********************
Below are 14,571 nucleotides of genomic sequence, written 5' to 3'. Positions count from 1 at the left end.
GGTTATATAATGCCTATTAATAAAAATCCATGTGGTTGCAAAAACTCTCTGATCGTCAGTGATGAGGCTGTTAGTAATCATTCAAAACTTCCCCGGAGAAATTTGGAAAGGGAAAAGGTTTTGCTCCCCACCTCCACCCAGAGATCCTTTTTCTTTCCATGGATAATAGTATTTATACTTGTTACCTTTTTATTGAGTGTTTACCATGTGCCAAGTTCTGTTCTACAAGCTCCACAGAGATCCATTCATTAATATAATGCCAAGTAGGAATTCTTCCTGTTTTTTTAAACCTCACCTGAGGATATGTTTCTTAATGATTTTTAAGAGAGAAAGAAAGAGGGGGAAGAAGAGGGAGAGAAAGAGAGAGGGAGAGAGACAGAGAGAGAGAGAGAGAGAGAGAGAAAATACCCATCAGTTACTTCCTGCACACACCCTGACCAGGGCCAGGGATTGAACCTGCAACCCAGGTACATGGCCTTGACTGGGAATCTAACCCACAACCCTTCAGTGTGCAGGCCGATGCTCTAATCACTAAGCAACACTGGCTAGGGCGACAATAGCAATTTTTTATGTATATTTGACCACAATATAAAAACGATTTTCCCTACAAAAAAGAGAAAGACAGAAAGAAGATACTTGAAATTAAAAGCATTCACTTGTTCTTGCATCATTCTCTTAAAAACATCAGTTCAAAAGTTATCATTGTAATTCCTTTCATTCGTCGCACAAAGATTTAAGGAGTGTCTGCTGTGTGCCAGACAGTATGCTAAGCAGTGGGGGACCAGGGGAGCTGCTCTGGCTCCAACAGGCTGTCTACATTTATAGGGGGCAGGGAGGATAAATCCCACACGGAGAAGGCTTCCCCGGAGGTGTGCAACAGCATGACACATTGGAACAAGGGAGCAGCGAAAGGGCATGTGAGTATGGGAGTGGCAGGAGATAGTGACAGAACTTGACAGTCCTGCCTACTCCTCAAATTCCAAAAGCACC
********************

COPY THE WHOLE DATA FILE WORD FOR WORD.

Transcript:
Below are 14,571 nucleotides of genomic sequence, written 5' to 3'. Positions count from 1 at the left end.
GGTTATATAATGCCTATTAATAAAAATCCATGTGGTTGCAAAAACTCTCTGATCGTCAGTGATGAGGCTGTTAGTAATCATTCAAAACTTCCCCGGAGAAATTTGGAAAGGGAAAAGGTTTTGCTCCCCACCTCCACCCAGAGATCCTTTTTCTTTCCATGGATAATAGTATTTATACTTGTTACCTTTTTATTGAGTGTTTACCATGTGCCAAGTTCTGTTCTACAAGCTCCACAGAGATCCATTCATTAATATAATGCCAAGTAGGAATTCTTCCTGTTTTTTTAAACCTCACCTGAGGATATGTTTCTTAATGATTTTTAAGAGAGAAAGAAAGAGGGGGAAGAAGAGGGAGAGAAAGAGAGAGGGAGAGAGACAGAGAGAGAGAGAGAGAGAGAGAGAAAATACCCATCAGTTACTTCCTGCACACACCCTGACCAGGGCCAGGGATTGAACCTGCAACCCAGGTACATGGCCTTGACTGGGAATCTAACCCACAACCCTTCAGTGTGCAGGCCGATGCTCTAATCACTAAGCAACACTGGCTAGGGCGACAATAGCAATTTTTTATGTATATTTGACCACAATATAAAAACGATTTTCCCTACAAAAAAGAGAAAGACAGAAAGAAGATACTTGAAATTAAAAGCATTCACTTGTTCTTGCATCATTCTCTTAAAAACATCAGTTCAAAAGTTATCATTGTAATTCCTTTCATTCGTCGCACAAAGATTTAAGGAGTGTCTGCTGTGTGCCAGACAGTATGCTAAGCAGTGGGGGACCAGGGGAGCTGCTCTGGCTCCAACAGGCTGTCTACATTTATAGGGGGCAGGGAGGATAAATCCCACACGGAGAAGGCTTCCCCGGAGGTGTGCAACAGCATGACACATTGGAACAAGGGAGCAGCGAAAGGGCATGTGAGTATGGGAGTGGCAGGAGATAGTGACAGAACTTGACAGTCCTGCCTACTCCTCAAATTCCAAAAGCACC